adenosine deaminase 2
The ADA2 gene provides instructions for making an enzyme called adenosine deaminase 2. This enzyme breaks down molecules called adenosine and 2'-deoxyadenosine. Because this enzyme functions in the spaces between cells, it is described as extracellular. Another form of the enzyme, adenosine deaminase 1, breaks down the same molecules inside cells. This other version of the enzyme is produced from the ADA gene.
Researchers are still working to determine the functions of adenosine deaminase 2. Studies suggest that it acts as a growth factor, which means that it stimulates cell growth and division. In particular, the enzyme appears to be involved in the growth and development of certain immune system cells, including macrophages, which are a type of white blood cell that plays a critical role in inflammation. Inflammation is a normal immune system response to injury and foreign invaders (such as bacteria). Some macrophages are pro-inflammatory, meaning they promote inflammation, while others are anti-inflammatory, meaning they reduce inflammation.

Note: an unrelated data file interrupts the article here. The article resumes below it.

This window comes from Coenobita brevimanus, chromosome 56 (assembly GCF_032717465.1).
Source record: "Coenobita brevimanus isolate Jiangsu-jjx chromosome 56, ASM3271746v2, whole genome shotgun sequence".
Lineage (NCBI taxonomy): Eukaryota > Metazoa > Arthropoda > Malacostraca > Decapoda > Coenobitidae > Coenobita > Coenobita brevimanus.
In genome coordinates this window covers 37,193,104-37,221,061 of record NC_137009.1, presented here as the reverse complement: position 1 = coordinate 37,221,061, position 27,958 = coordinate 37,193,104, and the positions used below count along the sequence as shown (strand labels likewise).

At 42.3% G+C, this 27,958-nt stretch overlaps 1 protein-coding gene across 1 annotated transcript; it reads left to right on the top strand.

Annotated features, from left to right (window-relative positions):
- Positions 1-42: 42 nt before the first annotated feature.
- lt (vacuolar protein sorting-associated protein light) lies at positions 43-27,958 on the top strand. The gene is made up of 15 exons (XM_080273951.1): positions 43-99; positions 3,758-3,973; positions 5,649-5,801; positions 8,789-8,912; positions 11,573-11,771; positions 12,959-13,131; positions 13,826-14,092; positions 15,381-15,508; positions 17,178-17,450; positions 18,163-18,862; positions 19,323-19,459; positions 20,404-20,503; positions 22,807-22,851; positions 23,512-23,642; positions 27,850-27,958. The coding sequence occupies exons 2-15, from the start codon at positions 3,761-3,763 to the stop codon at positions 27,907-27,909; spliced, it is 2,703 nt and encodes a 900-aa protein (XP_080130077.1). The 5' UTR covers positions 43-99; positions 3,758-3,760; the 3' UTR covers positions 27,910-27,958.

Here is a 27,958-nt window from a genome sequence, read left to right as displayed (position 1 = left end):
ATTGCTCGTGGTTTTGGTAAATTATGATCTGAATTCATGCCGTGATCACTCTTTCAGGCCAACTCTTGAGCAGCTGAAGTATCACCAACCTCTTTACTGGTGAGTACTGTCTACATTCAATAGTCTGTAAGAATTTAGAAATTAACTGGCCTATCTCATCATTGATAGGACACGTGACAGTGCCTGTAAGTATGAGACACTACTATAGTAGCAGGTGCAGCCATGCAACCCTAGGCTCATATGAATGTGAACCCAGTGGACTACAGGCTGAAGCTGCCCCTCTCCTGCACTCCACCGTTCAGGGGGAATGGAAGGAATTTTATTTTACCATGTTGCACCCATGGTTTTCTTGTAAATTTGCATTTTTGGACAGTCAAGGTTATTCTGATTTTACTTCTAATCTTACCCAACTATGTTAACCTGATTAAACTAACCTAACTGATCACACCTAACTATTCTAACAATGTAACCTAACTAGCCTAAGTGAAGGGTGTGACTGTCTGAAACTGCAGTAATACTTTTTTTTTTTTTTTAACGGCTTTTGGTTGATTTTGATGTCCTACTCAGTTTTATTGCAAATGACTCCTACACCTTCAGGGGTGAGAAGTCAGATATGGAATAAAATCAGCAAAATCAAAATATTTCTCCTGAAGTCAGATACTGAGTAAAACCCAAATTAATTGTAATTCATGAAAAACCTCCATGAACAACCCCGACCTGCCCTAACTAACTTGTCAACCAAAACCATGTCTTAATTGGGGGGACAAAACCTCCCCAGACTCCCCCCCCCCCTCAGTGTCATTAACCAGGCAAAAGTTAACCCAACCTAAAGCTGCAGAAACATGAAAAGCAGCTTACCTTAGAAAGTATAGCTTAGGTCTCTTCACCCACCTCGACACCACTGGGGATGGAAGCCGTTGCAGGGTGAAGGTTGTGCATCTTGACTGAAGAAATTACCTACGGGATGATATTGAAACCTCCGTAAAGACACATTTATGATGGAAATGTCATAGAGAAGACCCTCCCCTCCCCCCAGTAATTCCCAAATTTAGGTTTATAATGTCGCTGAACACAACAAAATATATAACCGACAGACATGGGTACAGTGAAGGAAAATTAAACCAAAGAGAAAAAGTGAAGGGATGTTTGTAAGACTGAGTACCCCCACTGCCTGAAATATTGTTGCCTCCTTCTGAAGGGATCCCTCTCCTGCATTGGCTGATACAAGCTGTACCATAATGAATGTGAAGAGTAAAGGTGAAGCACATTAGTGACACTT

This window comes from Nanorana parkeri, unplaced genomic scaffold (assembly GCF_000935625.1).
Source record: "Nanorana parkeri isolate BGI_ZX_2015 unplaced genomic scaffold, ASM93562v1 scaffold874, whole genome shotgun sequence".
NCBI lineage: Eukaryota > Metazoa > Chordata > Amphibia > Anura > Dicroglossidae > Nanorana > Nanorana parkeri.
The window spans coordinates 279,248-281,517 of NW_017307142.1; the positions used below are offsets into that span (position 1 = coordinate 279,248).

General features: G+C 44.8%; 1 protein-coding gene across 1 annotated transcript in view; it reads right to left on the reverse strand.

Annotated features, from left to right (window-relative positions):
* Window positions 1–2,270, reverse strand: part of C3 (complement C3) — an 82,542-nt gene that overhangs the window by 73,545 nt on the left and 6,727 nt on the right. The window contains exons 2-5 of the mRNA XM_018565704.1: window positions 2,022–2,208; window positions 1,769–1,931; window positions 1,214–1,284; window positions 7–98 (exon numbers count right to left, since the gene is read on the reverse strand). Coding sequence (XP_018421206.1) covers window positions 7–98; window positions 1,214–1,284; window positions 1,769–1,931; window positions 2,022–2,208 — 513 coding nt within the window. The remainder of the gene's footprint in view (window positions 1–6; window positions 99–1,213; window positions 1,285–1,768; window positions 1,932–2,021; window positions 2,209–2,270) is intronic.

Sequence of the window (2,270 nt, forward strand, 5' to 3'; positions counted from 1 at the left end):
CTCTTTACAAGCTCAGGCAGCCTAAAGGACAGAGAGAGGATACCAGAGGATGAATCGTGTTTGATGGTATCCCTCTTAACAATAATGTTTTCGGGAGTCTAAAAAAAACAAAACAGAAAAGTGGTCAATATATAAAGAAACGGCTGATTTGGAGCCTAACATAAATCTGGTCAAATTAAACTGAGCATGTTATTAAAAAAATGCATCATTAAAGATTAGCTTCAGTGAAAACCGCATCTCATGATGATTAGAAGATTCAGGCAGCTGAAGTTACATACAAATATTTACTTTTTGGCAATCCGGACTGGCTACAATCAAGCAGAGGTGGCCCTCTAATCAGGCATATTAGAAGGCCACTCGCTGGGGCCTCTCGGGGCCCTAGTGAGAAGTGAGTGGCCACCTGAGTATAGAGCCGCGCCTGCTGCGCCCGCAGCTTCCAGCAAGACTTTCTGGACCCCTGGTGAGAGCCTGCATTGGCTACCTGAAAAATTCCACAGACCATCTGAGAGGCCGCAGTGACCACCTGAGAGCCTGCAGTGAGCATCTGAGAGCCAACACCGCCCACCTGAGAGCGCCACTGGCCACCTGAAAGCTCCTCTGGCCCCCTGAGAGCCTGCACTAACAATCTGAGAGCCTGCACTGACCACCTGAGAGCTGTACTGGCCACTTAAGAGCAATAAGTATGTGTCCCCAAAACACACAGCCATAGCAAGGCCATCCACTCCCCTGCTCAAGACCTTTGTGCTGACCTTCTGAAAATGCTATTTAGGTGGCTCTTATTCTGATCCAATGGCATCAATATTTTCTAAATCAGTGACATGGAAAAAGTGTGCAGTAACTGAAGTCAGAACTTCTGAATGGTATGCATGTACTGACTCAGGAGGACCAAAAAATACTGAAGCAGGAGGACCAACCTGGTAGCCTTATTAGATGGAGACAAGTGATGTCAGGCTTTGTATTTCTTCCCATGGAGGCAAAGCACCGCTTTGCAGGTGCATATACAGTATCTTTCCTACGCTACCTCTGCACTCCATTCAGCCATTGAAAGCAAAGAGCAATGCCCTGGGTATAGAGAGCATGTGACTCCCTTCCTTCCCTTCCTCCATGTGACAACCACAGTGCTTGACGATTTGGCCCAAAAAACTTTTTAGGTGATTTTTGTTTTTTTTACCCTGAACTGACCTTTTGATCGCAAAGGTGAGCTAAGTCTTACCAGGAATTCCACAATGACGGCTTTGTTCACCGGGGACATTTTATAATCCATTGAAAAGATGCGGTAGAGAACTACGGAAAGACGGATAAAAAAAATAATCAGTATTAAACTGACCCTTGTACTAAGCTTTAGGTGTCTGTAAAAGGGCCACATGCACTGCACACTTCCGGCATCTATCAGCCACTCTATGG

More than 60 mutations in the ADA2 gene have been found to cause adenosine deaminase 2 deficiency, a disorder characterized by abnormal inflammation of various organs and tissues, particularly the blood vessels (vasculitis). These mutations severely reduce or eliminate the function of adenosine deaminase 2. Researchers do not fully understand how a shortage (deficiency) of this enzyme's activity leads to vasculitis and immune system abnormalities. They speculate that the enzyme deficiency may disrupt the balance between pro-inflammatory and anti-inflammatory macrophages in various tissues, leading to a buildup of pro-inflammatory macrophages and abnormal inflammation.
- adenosine deaminase CECR1
- cat eye syndrome chromosome region, candidate 1
- cat eye syndrome critical region protein 1